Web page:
Signals were working during rail crash, investigators say

Federal agency subpoenas engineer’s cell phone records

LOS ANGELES – Three signals that should have warned a Metrolink engineer to stop before hitting a freight train appear to have been working prior to last week’s catastrophic collision, federal safety investigators said Monday, as some anxious commuters returned to their usual trains.

“There were no obstructions to viewing any of the signals,” National Transportion Safety Board member Kitty Higgins told reporters as she summed up the early stages of what promises to be a lengthy investigation into the crash that killed 25 people in Chatsworth on Friday.

Higgins said the Metrolink train, after running through a red signal, crossed a switching mechanism on the main track at 42 mph, so fast that it bent the switch. The switch had been closed to guide the southbound Union Pacific freight train from the main track onto the siding.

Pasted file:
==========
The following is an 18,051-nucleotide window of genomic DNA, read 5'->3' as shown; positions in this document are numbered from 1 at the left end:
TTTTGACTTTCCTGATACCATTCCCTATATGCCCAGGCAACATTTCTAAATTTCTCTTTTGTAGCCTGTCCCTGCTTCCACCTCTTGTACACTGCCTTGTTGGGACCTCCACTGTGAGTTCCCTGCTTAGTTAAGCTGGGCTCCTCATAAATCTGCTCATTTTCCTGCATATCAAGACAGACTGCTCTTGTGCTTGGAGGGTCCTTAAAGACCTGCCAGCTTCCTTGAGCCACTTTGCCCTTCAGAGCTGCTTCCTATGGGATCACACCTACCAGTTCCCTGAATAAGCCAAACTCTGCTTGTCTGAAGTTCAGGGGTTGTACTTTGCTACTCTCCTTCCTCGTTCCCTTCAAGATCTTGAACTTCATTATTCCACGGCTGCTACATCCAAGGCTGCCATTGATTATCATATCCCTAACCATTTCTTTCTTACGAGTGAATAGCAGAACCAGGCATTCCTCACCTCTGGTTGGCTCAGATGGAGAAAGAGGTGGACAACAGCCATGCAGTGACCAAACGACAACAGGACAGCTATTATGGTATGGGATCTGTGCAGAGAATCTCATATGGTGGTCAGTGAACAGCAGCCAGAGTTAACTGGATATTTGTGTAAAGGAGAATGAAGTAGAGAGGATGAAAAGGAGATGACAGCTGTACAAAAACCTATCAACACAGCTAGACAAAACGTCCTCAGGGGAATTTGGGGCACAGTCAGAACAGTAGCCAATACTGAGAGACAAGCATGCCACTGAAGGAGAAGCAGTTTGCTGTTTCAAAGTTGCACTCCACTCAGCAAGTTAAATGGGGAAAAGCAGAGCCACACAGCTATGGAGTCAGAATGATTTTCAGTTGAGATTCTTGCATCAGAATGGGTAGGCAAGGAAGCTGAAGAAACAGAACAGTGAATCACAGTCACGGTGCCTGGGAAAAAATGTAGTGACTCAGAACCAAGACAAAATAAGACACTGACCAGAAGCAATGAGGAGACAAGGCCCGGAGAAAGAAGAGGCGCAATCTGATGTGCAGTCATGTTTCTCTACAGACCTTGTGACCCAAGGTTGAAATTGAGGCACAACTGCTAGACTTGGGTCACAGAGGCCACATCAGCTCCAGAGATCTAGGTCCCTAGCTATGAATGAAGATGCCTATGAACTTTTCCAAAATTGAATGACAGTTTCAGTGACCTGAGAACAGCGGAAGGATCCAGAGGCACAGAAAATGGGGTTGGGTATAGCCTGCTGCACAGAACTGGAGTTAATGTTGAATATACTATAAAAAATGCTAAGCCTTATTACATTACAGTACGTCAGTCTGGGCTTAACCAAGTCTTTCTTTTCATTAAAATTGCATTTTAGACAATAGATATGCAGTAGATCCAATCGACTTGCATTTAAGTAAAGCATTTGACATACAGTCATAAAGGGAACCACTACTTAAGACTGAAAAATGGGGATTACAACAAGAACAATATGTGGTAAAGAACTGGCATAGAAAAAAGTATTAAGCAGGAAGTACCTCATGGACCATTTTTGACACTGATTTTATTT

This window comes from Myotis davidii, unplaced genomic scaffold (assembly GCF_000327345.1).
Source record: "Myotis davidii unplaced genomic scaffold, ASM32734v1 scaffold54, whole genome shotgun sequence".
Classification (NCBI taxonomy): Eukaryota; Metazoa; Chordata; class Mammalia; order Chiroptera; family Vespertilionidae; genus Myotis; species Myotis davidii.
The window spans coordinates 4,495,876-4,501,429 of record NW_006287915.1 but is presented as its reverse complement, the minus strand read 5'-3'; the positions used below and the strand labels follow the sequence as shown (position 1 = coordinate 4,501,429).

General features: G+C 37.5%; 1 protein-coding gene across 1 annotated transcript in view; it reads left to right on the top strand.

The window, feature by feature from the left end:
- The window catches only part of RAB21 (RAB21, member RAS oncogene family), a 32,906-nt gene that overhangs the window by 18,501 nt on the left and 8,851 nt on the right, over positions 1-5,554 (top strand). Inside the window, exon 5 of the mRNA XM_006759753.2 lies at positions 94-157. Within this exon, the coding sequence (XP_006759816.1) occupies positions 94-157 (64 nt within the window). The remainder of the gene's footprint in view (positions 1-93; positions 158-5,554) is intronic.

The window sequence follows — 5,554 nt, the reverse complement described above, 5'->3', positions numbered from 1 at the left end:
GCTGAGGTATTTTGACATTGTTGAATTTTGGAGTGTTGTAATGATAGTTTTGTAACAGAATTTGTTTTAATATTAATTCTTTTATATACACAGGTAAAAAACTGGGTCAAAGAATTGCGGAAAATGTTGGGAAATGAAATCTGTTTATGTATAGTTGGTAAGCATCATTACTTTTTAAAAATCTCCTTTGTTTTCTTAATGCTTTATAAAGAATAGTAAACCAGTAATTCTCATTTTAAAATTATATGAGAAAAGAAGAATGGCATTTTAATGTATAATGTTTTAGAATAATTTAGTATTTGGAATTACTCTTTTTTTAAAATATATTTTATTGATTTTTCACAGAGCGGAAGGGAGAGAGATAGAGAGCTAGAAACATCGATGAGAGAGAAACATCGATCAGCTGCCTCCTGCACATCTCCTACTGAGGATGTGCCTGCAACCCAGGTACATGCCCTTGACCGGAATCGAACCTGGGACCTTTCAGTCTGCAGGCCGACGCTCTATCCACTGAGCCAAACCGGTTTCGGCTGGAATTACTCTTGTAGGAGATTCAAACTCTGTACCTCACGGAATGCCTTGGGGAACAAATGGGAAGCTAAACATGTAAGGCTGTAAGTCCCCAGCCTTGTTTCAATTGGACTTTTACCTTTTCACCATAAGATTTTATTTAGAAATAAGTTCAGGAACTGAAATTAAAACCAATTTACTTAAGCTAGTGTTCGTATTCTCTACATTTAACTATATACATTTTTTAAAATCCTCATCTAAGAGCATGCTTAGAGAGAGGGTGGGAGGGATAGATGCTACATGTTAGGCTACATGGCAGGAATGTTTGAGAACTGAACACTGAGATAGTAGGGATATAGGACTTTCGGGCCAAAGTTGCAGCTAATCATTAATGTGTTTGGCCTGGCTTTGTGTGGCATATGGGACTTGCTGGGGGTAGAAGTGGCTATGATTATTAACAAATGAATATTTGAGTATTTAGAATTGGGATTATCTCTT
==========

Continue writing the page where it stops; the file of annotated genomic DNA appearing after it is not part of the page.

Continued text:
Higgins said the NTSB had subpoenaed cell phone records from Verizon Wireless to determine whether the engineer of the commuter train had been engaged in a text-message exchange in the moments leading up to the head-on collision with a Union Pacific train.

Metrolink’s chief spokeswoman, Denise Tyrrell, resigned Monday after she was intensely criticized for speaking prematurely when she said the crash was caused by the Metrolink engineer’s mistake. The coroner’s office identified the engineer as Robert Martin Sanchez, 46, of La Crescenta, who was described by neighbors as a man who cherished his privacy but spoke lovingly about trains.

In addition to the 25 dead, there were 135 passengers injured in the crash. Some 24 remained hospitalized Monday, including four in critical condition.

Metrolink trains resumed service between Union Station in downtown Los Angeles and the Chatsworth station, just south of the crash site. Beyond that, Metrolink operated bus service to and from the Moorpark and Simi Valley stations.


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